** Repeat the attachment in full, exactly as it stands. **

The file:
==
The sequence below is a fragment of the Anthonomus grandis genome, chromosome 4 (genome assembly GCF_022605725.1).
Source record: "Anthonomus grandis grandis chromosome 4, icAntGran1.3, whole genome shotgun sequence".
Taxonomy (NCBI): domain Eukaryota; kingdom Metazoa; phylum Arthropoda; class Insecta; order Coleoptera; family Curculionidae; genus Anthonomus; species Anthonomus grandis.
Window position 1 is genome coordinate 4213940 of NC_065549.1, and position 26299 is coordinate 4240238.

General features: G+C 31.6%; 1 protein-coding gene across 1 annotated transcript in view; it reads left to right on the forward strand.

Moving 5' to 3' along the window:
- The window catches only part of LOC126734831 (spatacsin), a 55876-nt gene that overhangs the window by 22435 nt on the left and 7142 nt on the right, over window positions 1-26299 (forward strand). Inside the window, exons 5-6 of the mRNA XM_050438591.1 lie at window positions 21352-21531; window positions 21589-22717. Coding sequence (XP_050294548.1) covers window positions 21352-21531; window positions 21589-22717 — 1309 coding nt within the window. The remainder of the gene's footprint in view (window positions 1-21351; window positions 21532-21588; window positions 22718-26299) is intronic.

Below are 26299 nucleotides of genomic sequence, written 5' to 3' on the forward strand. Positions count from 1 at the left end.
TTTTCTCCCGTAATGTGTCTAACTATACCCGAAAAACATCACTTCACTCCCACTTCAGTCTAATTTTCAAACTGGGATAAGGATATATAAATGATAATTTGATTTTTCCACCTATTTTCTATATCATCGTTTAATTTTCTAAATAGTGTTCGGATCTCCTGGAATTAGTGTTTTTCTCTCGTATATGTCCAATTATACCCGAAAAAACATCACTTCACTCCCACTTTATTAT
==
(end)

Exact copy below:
The sequence below is a fragment of the Anthonomus grandis genome, chromosome 4 (genome assembly GCF_022605725.1).
Source record: "Anthonomus grandis grandis chromosome 4, icAntGran1.3, whole genome shotgun sequence".
Taxonomy (NCBI): domain Eukaryota; kingdom Metazoa; phylum Arthropoda; class Insecta; order Coleoptera; family Curculionidae; genus Anthonomus; species Anthonomus grandis.
Window position 1 is genome coordinate 4213940 of NC_065549.1, and position 26299 is coordinate 4240238.

General features: G+C 31.6%; 1 protein-coding gene across 1 annotated transcript in view; it reads left to right on the forward strand.

Moving 5' to 3' along the window:
- The window catches only part of LOC126734831 (spatacsin), a 55876-nt gene that overhangs the window by 22435 nt on the left and 7142 nt on the right, over window positions 1-26299 (forward strand). Inside the window, exons 5-6 of the mRNA XM_050438591.1 lie at window positions 21352-21531; window positions 21589-22717. Coding sequence (XP_050294548.1) covers window positions 21352-21531; window positions 21589-22717 — 1309 coding nt within the window. The remainder of the gene's footprint in view (window positions 1-21351; window positions 21532-21588; window positions 22718-26299) is intronic.

Below are 26299 nucleotides of genomic sequence, written 5' to 3' on the forward strand. Positions count from 1 at the left end.
TTTTCTCCCGTAATGTGTCTAACTATACCCGAAAAACATCACTTCACTCCCACTTCAGTCTAATTTTCAAACTGGGATAAGGATATATAAATGATAATTTGATTTTTCCACCTATTTTCTATATCATCGTTTAATTTTCTAAATAGTGTTCGGATCTCCTGGAATTAGTGTTTTTCTCTCGTATATGTCCAATTATACCCGAAAAAACATCACTTCACTCCCACTTTATTAT